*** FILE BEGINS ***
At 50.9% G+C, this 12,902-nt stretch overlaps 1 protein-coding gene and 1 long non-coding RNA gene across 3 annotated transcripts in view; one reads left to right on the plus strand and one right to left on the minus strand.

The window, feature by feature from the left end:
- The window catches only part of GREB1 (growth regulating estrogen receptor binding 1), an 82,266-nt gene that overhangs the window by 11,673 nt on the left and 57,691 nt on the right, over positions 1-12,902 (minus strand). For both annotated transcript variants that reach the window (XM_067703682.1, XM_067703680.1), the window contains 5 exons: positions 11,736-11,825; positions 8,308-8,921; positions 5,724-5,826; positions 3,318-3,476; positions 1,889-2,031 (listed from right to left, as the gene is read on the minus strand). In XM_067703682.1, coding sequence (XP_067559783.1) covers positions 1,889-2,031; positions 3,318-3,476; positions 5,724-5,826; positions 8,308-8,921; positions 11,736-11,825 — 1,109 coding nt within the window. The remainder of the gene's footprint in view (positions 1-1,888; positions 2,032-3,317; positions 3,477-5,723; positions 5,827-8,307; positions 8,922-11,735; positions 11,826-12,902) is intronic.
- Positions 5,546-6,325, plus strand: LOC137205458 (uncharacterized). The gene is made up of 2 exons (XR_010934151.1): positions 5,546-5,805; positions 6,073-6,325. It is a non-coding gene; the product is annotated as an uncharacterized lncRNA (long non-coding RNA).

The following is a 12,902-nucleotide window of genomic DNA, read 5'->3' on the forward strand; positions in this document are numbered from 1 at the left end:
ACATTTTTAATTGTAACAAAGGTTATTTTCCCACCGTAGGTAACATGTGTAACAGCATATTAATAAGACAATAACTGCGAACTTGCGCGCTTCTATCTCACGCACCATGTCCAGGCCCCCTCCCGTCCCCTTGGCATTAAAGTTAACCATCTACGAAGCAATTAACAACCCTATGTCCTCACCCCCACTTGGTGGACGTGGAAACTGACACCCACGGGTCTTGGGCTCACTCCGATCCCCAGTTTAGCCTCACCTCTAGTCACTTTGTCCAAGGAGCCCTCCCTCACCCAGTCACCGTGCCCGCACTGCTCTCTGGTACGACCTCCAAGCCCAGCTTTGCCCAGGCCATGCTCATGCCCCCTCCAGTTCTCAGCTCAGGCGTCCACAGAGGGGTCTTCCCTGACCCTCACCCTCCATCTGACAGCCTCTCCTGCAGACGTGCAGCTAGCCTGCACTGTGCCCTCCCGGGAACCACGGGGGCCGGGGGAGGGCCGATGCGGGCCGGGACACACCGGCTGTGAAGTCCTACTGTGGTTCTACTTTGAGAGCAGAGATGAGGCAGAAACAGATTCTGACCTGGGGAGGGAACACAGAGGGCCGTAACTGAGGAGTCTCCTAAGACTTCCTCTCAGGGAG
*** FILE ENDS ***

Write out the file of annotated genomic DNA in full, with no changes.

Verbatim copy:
At 50.9% G+C, this 12,902-nt stretch overlaps 1 protein-coding gene and 1 long non-coding RNA gene across 3 annotated transcripts in view; one reads left to right on the plus strand and one right to left on the minus strand.

The window, feature by feature from the left end:
- The window catches only part of GREB1 (growth regulating estrogen receptor binding 1), an 82,266-nt gene that overhangs the window by 11,673 nt on the left and 57,691 nt on the right, over positions 1-12,902 (minus strand). For both annotated transcript variants that reach the window (XM_067703682.1, XM_067703680.1), the window contains 5 exons: positions 11,736-11,825; positions 8,308-8,921; positions 5,724-5,826; positions 3,318-3,476; positions 1,889-2,031 (listed from right to left, as the gene is read on the minus strand). In XM_067703682.1, coding sequence (XP_067559783.1) covers positions 1,889-2,031; positions 3,318-3,476; positions 5,724-5,826; positions 8,308-8,921; positions 11,736-11,825 — 1,109 coding nt within the window. The remainder of the gene's footprint in view (positions 1-1,888; positions 2,032-3,317; positions 3,477-5,723; positions 5,827-8,307; positions 8,922-11,735; positions 11,826-12,902) is intronic.
- Positions 5,546-6,325, plus strand: LOC137205458 (uncharacterized). The gene is made up of 2 exons (XR_010934151.1): positions 5,546-5,805; positions 6,073-6,325. It is a non-coding gene; the product is annotated as an uncharacterized lncRNA (long non-coding RNA).

The following is a 12,902-nucleotide window of genomic DNA, read 5'->3' on the forward strand; positions in this document are numbered from 1 at the left end:
ACATTTTTAATTGTAACAAAGGTTATTTTCCCACCGTAGGTAACATGTGTAACAGCATATTAATAAGACAATAACTGCGAACTTGCGCGCTTCTATCTCACGCACCATGTCCAGGCCCCCTCCCGTCCCCTTGGCATTAAAGTTAACCATCTACGAAGCAATTAACAACCCTATGTCCTCACCCCCACTTGGTGGACGTGGAAACTGACACCCACGGGTCTTGGGCTCACTCCGATCCCCAGTTTAGCCTCACCTCTAGTCACTTTGTCCAAGGAGCCCTCCCTCACCCAGTCACCGTGCCCGCACTGCTCTCTGGTACGACCTCCAAGCCCAGCTTTGCCCAGGCCATGCTCATGCCCCCTCCAGTTCTCAGCTCAGGCGTCCACAGAGGGGTCTTCCCTGACCCTCACCCTCCATCTGACAGCCTCTCCTGCAGACGTGCAGCTAGCCTGCACTGTGCCCTCCCGGGAACCACGGGGGCCGGGGGAGGGCCGATGCGGGCCGGGACACACCGGCTGTGAAGTCCTACTGTGGTTCTACTTTGAGAGCAGAGATGAGGCAGAAACAGATTCTGACCTGGGGAGGGAACACAGAGGGCCGTAACTGAGGAGTCTCCTAAGACTTCCTCTCAGGGAG